Town mouse on mince pies

Last Christmas, Lord Windsor gave me a box of pies. His forebear married Clive of India’s son, Robert, and, in the Windsors’ farm shop outside Ludlow, are sold mincemeat pies made to Clive’s recipe Clive Pies. With pastry tops pinched like Berettas, they’re rather larger than normal-good in itself. Then, not surprisingly given the provenance, they’re flavoured with spices of the East. Equally remarkable is their chunky consistency. As well as the usual dried fruit, this mincemeat contains lamb.

Like Christmas pudding, mincemeat has its origins in the Middle Ages. The currants, sultanas, raisins and spices would then have seemed costly and exotic, bringing a taste of the sun from distant countries to the dismal English winter. In Middle Eastern style, the dried fruit and spices were once added to meat: hence the name.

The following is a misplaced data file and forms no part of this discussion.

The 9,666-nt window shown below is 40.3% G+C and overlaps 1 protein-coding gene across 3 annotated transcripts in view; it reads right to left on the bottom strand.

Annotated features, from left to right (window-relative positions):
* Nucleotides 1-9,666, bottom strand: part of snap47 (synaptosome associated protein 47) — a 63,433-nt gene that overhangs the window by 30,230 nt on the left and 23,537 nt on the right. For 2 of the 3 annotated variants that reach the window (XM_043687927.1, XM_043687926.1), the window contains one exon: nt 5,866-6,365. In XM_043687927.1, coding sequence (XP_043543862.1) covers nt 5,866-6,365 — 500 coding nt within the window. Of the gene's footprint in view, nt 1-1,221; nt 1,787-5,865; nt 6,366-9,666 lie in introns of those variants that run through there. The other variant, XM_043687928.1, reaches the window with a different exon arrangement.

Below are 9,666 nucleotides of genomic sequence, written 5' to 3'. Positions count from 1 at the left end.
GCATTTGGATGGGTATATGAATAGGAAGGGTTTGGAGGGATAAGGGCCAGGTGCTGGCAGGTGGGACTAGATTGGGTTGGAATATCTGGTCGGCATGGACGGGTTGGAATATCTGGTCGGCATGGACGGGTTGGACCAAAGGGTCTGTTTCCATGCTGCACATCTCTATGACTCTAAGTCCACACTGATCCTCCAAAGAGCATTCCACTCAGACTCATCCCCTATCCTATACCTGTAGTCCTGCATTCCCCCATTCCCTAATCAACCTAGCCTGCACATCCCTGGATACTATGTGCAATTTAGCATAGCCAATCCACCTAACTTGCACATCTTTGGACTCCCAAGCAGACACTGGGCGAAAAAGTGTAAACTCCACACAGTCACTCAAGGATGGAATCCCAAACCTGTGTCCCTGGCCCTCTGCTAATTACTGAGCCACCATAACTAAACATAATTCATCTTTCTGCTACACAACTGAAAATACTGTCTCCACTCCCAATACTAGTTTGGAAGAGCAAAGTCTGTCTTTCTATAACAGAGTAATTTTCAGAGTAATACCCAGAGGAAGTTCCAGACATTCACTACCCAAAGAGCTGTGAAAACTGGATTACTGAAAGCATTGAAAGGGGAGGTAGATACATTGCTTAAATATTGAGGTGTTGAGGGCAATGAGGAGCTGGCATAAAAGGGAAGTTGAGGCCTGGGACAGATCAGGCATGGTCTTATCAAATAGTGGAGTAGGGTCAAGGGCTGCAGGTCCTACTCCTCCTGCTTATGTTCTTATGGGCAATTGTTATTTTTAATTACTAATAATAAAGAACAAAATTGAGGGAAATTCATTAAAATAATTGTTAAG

As time went on, people found the mixture would keep longer without the meat. Eventually, they began to forego the meat altogether. But not in Lord Clive’s household. In 1768, Clive holidayed at Pézenas in southern France. His legacy to the village was a recipe for sweet, but highly flavoured mincemeat pies-les petits pâtés de Pezenas, now the Clive Pies of the Ludlow Food Centre (, on sale now. Yum.

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